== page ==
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Chi Running Techniques

Expert Panel Question???

Question: “Lindsey – I started employing some “Chi running” techniques. Mostly good, but my middle back gets stiff. Your opinion? What to do? thanks”

(ask your questions to the UtahRunning.com Experts here)


To be completely honest, when I first saw your question I had to google “Chi running techniques” to find out what it was!

I’ve never used any of the techniques personally but it definitely sounds like a good thing. With that being said, my opinion with most running related techniques is that if you like it and it helps you then go for it! If it’s causing pain, too much soreness or stiffness (like in your back) then my advice would be maybe to back off a little bit from it if possible and see if that helps, then slowly work your way back to where you are now.

Sometimes when people incorporate new techniques into their running program they’re using muscles that haven’t been developed as much which can cause extra stress and tension to other parts of the body. I’m certainly not saying to just quit doing it, especially if you think it helps and you enjoy doing it, but you possibly may need to take it a little more gradual.

by Lindsey Anderson – Olympian | Professional Athlete

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Why Strength Training is Important to Runners

Imagine a scenario that places you at the starting line of the Ogden Marathon. The past nine months has been a trying ordeal of 4:30 a.m. training that included tempo runs, interval training, and fartleks, all aimed at producing a marathon personal best of 2 hours and 50 minutes.

You have been unwavering in your commitment to weekend long runs despite missing birthdays, anniversaries, holidays, and your kid’s soccer games. You’ve even developed an appreciation for gels and look forward to sneaking a few during your lunch break at work. Fast forward to mile 22 of the marathon, you survived the “wall” by logging massive training miles and a smart nutrition strategy but you begin to notice that your once eloquent stride of a 6:30 pace (think antelope on the Wyoming high desert) now resembles an oil pump jack that has you slogging at 10:15 pace. The last four miles of the race are a test in mental fortitude, that PR of 2:50 turned into 3:30 and some change. After the race you sit down and analyze your training plan. It seems all there, the mind numbing tempo runs, the vomit inducing intervals, and not to be forgotten, a near addiction to vanilla-ginger gels. You’re dumbfounded and disgusted with yourself. You make a vow to never race again, especially the marathon distance.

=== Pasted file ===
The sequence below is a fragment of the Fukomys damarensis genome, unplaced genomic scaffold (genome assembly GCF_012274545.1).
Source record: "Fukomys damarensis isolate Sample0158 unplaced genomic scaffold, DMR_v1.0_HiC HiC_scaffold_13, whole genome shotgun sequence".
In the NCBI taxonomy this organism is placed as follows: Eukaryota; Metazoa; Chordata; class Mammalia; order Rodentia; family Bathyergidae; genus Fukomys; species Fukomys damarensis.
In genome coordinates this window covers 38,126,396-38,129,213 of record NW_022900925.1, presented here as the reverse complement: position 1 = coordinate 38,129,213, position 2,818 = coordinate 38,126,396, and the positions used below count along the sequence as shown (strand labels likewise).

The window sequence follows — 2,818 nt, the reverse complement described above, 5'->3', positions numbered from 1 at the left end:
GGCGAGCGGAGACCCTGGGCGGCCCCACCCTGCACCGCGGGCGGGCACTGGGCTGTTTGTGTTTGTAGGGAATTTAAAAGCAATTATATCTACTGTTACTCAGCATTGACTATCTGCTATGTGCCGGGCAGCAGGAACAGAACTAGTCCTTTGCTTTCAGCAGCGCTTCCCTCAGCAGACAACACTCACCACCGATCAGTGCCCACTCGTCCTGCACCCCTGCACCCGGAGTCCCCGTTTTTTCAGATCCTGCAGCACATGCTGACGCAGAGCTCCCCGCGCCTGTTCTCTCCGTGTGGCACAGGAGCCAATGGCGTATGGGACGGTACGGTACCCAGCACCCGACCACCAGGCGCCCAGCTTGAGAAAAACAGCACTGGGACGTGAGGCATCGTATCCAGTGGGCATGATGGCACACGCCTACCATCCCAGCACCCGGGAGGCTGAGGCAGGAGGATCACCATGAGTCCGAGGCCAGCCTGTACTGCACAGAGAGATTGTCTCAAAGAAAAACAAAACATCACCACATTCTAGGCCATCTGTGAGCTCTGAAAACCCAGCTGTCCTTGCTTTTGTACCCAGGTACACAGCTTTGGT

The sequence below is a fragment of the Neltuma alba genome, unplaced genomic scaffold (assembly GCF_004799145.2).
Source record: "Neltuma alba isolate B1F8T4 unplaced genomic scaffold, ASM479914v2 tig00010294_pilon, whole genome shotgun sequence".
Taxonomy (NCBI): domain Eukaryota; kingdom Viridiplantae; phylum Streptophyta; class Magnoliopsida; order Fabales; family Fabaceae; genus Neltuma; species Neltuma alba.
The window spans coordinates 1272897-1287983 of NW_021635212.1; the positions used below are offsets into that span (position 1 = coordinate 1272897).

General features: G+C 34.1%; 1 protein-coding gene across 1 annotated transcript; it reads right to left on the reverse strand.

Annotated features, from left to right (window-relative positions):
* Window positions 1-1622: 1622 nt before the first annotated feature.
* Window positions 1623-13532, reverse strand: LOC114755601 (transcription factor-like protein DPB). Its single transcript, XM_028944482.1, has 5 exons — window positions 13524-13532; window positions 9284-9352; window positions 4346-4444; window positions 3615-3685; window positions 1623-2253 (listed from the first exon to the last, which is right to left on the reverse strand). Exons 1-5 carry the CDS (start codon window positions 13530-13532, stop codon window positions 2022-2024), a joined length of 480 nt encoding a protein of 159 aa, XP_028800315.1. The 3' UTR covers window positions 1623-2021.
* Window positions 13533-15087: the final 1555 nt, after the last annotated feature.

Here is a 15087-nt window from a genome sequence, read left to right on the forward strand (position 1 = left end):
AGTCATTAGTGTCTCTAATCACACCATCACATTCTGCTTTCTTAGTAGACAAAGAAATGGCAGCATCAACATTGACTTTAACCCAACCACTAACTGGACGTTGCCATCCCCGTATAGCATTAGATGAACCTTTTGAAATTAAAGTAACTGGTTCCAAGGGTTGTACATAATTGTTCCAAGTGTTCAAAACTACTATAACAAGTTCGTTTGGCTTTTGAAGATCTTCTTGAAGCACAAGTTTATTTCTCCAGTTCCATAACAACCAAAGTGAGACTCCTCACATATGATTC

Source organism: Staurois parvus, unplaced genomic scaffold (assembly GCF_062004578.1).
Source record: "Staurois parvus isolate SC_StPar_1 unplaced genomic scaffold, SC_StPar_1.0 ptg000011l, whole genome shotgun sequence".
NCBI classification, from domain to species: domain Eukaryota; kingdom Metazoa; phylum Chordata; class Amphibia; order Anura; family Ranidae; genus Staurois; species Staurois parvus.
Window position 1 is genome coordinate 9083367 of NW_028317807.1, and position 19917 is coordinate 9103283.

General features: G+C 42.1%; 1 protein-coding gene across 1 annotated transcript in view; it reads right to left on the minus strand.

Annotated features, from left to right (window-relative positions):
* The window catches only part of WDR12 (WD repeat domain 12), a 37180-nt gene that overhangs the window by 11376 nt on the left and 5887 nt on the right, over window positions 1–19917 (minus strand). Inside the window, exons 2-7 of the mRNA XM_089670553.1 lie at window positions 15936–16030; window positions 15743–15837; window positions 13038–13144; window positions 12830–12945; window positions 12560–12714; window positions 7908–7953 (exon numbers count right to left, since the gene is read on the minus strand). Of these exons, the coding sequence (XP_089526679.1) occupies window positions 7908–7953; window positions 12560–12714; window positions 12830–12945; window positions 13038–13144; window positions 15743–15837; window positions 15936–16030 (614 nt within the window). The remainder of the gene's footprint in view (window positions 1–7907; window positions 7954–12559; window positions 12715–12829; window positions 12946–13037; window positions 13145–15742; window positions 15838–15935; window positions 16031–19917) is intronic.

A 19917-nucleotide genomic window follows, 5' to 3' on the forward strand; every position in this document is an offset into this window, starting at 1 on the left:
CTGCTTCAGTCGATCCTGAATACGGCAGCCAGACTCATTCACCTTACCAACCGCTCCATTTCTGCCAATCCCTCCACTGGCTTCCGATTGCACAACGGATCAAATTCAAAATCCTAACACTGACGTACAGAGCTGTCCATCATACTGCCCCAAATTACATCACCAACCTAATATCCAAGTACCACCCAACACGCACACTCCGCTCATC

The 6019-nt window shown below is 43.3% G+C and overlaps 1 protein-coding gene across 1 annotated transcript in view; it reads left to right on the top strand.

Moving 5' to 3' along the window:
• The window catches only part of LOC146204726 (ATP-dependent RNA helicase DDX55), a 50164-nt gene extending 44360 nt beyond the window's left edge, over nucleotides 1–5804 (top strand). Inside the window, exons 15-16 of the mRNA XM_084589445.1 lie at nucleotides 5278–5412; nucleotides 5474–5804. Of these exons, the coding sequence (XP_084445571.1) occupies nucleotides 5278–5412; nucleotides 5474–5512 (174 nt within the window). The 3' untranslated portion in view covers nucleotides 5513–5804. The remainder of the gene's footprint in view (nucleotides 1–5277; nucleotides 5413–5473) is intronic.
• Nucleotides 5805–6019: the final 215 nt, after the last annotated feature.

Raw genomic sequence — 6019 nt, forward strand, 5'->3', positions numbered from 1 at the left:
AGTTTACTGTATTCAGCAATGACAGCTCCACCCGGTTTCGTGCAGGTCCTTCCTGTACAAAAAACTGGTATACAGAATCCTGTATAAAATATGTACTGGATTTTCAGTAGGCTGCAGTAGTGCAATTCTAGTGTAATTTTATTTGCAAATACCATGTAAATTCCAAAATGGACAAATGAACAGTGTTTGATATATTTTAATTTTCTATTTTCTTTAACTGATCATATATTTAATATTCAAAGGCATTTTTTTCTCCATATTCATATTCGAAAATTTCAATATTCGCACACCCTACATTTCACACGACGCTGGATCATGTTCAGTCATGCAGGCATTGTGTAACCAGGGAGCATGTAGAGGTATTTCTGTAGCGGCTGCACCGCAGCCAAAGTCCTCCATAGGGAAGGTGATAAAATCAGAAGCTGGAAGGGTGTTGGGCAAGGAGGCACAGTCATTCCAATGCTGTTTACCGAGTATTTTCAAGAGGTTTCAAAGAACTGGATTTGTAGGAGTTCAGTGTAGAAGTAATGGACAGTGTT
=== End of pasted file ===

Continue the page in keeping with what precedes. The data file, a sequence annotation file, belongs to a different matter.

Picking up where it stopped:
How could this scenario have been turned around into that personal best? Simple–strength training. In the past, runners have eschewed barbells and dumbbells for fear of “bulking up” or that the extra time devoted to strength training would be better spent on improving ones VO2 max. These fears and ideas have been supplemented by quality research showing that concurrent endurance training and strength training produce a more efficient and faster runner.

Read More….

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